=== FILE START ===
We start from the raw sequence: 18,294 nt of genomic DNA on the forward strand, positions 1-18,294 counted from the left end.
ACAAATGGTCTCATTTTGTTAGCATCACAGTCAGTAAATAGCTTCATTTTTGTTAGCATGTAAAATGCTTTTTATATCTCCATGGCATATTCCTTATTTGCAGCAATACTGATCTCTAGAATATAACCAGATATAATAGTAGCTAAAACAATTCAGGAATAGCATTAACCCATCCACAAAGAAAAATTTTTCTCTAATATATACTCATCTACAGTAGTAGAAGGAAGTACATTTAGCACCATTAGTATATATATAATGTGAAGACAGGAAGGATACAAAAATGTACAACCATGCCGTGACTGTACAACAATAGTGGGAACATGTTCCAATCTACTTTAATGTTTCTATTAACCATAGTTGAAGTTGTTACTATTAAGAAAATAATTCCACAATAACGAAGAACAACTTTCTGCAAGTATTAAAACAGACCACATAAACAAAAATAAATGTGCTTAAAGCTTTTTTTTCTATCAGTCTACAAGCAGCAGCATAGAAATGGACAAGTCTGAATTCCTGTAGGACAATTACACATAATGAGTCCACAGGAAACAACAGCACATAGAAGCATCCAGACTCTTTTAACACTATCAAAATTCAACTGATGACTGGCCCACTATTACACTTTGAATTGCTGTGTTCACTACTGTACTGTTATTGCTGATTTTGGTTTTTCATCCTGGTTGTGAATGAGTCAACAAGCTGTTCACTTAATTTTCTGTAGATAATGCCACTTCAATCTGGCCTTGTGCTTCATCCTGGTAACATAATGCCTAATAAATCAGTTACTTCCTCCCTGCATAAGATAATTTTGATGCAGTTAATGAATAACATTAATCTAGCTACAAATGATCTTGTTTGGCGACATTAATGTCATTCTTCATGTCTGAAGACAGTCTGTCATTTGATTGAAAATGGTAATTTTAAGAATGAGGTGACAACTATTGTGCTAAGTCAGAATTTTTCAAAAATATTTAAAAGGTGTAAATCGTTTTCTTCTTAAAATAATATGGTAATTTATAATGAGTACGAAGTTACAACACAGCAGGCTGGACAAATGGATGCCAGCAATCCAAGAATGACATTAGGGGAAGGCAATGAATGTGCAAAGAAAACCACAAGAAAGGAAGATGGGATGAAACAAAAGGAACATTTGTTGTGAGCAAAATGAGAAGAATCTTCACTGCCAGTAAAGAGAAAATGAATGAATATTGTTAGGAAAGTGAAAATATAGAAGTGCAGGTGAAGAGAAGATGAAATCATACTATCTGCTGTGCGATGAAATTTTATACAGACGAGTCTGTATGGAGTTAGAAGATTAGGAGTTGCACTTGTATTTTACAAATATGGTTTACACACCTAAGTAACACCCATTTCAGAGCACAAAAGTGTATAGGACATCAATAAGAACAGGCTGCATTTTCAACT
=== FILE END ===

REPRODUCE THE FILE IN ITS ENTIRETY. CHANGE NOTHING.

We start from the raw sequence: 18,294 nt of genomic DNA on the forward strand, positions 1-18,294 counted from the left end.
ACAAATGGTCTCATTTTGTTAGCATCACAGTCAGTAAATAGCTTCATTTTTGTTAGCATGTAAAATGCTTTTTATATCTCCATGGCATATTCCTTATTTGCAGCAATACTGATCTCTAGAATATAACCAGATATAATAGTAGCTAAAACAATTCAGGAATAGCATTAACCCATCCACAAAGAAAAATTTTTCTCTAATATATACTCATCTACAGTAGTAGAAGGAAGTACATTTAGCACCATTAGTATATATATAATGTGAAGACAGGAAGGATACAAAAATGTACAACCATGCCGTGACTGTACAACAATAGTGGGAACATGTTCCAATCTACTTTAATGTTTCTATTAACCATAGTTGAAGTTGTTACTATTAAGAAAATAATTCCACAATAACGAAGAACAACTTTCTGCAAGTATTAAAACAGACCACATAAACAAAAATAAATGTGCTTAAAGCTTTTTTTTCTATCAGTCTACAAGCAGCAGCATAGAAATGGACAAGTCTGAATTCCTGTAGGACAATTACACATAATGAGTCCACAGGAAACAACAGCACATAGAAGCATCCAGACTCTTTTAACACTATCAAAATTCAACTGATGACTGGCCCACTATTACACTTTGAATTGCTGTGTTCACTACTGTACTGTTATTGCTGATTTTGGTTTTTCATCCTGGTTGTGAATGAGTCAACAAGCTGTTCACTTAATTTTCTGTAGATAATGCCACTTCAATCTGGCCTTGTGCTTCATCCTGGTAACATAATGCCTAATAAATCAGTTACTTCCTCCCTGCATAAGATAATTTTGATGCAGTTAATGAATAACATTAATCTAGCTACAAATGATCTTGTTTGGCGACATTAATGTCATTCTTCATGTCTGAAGACAGTCTGTCATTTGATTGAAAATGGTAATTTTAAGAATGAGGTGACAACTATTGTGCTAAGTCAGAATTTTTCAAAAATATTTAAAAGGTGTAAATCGTTTTCTTCTTAAAATAATATGGTAATTTATAATGAGTACGAAGTTACAACACAGCAGGCTGGACAAATGGATGCCAGCAATCCAAGAATGACATTAGGGGAAGGCAATGAATGTGCAAAGAAAACCACAAGAAAGGAAGATGGGATGAAACAAAAGGAACATTTGTTGTGAGCAAAATGAGAAGAATCTTCACTGCCAGTAAAGAGAAAATGAATGAATATTGTTAGGAAAGTGAAAATATAGAAGTGCAGGTGAAGAGAAGATGAAATCATACTATCTGCTGTGCGATGAAATTTTATACAGACGAGTCTGTATGGAGTTAGAAGATTAGGAGTTGCACTTGTATTTTACAAATATGGTTTACACACCTAAGTAACACCCATTTCAGAGCACAAAAGTGTATAGGACATCAATAAGAACAGGCTGCATTTTCAACT